The PB1 subunit of RdRP first binds the 5’ end of the IAV RNA (vRNA), which then activates PB2  resulting in the 3’ end of the viral RNA to form a double-stranded zone with the 5’ end. The PB2 proceeds to bind cellular mRNA at the (m7G) 5’cap. The PA subunit has an endonuclease activity at its N terminus. The PA subunit then cleaves the viral RNA, 10-13 nucleotides from the cap structure. The PB1 subunit which has the polymerase activity, initially adds on two new nucleotides. Then the cap-snatched primer moves through the product exit tunnel in the PB1 domain to serve as the primer for transcription.

The UCGUUUU nucleotides at the 3’ end of the viral RNA are free and unbound by the polymerase allowing for complementary binding with the capped RNA primer. Transcription is initiated with G or C residue at the 3’ end of the capped primer.  Chain elongation is completed by the PB1 subunit in the 5’ to 3’ direction and then releasing the cap.

Polyadenylation of the viral RNA occurs at the end of transcription, by polymerase stuttering from the steric hindrance of the vRNA loop. Following all of these steps, the viral mRNA ultimately looks identical to the host mRNA, which makes it conducive for the host cellular machinery to recognize it as its own and carry out processing and nuclear export.

The cap snatched host mRNAs are targeted for degradation, leading to the downregulation of cellular mRNA. Interestingly, the Influenza RdRp undergoes a conformational change by interacting with the C-terminal domain of cellular Polymerase II (Pol II) potentially promoting viral transcription.

What is start snatching?

Viruses can’t make their own proteins in the host. Therefore, they hijack the hosts’ translational machinery to make many new previously unknown chimeric proteins called Upstream Frankenstein Open reading frame (UFO) proteins, which are encoded by stitching together the host and viral genes. This process is called start snatching by which the sNSVs hijack the hosts’ genetic signals to make their own proteins.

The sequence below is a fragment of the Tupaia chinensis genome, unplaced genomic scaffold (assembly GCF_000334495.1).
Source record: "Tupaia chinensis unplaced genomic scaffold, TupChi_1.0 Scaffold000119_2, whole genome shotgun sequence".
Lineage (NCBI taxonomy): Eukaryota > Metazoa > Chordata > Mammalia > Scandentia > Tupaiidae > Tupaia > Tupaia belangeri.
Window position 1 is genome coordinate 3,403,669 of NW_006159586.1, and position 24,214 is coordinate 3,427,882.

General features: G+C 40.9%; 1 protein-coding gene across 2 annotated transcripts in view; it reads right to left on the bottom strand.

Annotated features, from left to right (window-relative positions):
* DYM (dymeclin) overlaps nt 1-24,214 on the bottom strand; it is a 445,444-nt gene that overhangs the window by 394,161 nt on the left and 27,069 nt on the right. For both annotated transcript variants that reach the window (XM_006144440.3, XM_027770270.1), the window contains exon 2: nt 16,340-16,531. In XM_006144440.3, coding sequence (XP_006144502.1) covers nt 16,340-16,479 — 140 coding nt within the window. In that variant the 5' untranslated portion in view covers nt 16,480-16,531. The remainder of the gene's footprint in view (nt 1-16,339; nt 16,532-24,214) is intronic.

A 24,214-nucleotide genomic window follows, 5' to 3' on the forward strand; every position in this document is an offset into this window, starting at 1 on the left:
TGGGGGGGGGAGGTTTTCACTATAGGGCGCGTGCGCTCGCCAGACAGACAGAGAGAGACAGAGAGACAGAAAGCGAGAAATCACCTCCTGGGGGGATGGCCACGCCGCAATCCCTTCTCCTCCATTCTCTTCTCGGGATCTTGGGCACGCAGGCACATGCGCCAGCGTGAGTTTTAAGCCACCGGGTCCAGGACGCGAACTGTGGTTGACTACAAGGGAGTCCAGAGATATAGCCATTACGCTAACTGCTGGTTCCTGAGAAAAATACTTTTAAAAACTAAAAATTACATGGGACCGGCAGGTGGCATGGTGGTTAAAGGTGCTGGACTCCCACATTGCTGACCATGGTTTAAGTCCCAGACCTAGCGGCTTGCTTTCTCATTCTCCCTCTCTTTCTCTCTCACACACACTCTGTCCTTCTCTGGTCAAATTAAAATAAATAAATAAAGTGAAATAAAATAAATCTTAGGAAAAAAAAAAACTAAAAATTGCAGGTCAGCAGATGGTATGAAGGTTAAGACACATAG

Start-snatching allows translation of “untranslated regions” (UTRs) in the host and viral genes to create N-terminally extended viral proteins or entirely new chimeric proteins depending on the start codon.

It has been shown that both types of chimeric proteins are made in IAV-infected cells, generating T cell responses, and contributing to virulence.

These hybrid genes could be potential targets for vaccines against IAV and eventually other viruses. The phenomenon of hijacking the host genetic material is only recently being established in IAV and viruses like Bunyaviruses. Further research in this area will not only enhance our understanding of the genetic mechanism of how viruses steal our genetic material but we can now use this knowledge to eradicate diseases and prevent global epidemics and pandemics.

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Further Reading

Last Updated: Apr 15, 2021

Dr. Poornima Balaji

Written by

Dr. Poornima Balaji

Poonam is passionate about all things science and medicine. She has over 20 years of experience in research in cardiovascular physiology, biochemistry, and molecular biology. Poonam has worked as an independent scientist both in the United States and in Australia and has several publications in high-impact journals. (11 publications with ~700 citations; h index of 11).